While giving the keynote speech to the Stockholm International Forum on Preventing Genocide, Kofi Annan, Secretary General of the United Nations, stated:
There can be no more important issue, and no more binding obligation, than the prevention of genocide. Indeed, this may be considered one of the original purposes of the United Nations. The "untold sorrow" which the scourge of war had brought to mankind, at the time when our Organization was established, included genocide on a horrific scale ... And yet, genocide has happened again, in our time ... The events of the 1990s, in the former Yugoslavia and in Rwanda, are especially shameful. The international community clearly had the capacity to prevent these events. But it lacked the will.
What would inspire the will necessary to bring action to prevent genocide?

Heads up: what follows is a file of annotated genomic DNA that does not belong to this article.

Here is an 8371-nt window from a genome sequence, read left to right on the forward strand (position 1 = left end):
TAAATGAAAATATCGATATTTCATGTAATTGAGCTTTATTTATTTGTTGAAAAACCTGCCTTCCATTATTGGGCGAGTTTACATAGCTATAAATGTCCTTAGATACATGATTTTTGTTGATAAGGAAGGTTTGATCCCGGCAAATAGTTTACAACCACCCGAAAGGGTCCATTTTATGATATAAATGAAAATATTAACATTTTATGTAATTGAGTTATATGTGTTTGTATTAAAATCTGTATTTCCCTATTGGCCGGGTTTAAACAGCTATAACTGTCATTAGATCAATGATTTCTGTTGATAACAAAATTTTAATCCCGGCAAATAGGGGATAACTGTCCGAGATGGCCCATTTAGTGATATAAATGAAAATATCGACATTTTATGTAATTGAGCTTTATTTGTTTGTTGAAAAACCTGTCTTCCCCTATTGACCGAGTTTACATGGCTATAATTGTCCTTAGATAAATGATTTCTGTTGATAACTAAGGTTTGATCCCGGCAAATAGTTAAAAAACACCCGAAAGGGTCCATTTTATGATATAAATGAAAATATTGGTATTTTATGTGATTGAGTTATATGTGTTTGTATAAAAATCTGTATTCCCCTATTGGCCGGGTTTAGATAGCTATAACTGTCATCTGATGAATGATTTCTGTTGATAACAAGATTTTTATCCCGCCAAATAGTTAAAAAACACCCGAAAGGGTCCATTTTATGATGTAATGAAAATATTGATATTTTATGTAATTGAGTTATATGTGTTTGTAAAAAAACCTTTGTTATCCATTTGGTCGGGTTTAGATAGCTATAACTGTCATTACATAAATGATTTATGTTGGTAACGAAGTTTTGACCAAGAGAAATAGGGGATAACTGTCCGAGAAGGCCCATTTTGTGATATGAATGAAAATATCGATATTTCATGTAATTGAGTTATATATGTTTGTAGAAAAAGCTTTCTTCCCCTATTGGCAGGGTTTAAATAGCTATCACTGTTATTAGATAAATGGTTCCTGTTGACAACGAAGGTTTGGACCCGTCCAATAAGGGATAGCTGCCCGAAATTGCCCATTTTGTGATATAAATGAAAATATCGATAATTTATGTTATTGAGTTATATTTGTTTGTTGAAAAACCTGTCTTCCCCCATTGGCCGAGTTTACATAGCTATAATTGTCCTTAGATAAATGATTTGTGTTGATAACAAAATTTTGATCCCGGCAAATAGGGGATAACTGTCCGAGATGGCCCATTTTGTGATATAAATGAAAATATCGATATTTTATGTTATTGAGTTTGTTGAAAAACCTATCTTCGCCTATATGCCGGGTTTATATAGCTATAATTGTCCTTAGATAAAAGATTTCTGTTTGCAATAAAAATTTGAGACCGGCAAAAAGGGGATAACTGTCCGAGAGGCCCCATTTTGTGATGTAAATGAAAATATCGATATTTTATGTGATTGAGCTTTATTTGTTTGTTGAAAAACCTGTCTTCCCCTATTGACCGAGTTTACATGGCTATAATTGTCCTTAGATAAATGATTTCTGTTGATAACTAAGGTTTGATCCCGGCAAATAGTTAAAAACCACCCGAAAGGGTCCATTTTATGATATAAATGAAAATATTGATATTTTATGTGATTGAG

For survivors and witnesses of the Holocaust, the words "never again" have become an anthem, a prayer and a demand that mankind learn from its mistakes. There are many organizations around the globe that are working toward that goal. One such group is the Survivors of the Shoah Visual History Foundation. Steven Spielberg established the Shoah Foundation in 1994 after he made the Academy Award-winning film "Schindler's List." In this article, we'll take a look at how this organization is utilizing some cutting-edge technology to "overcome prejudice, intolerance, and bigotry -- and the suffering they cause."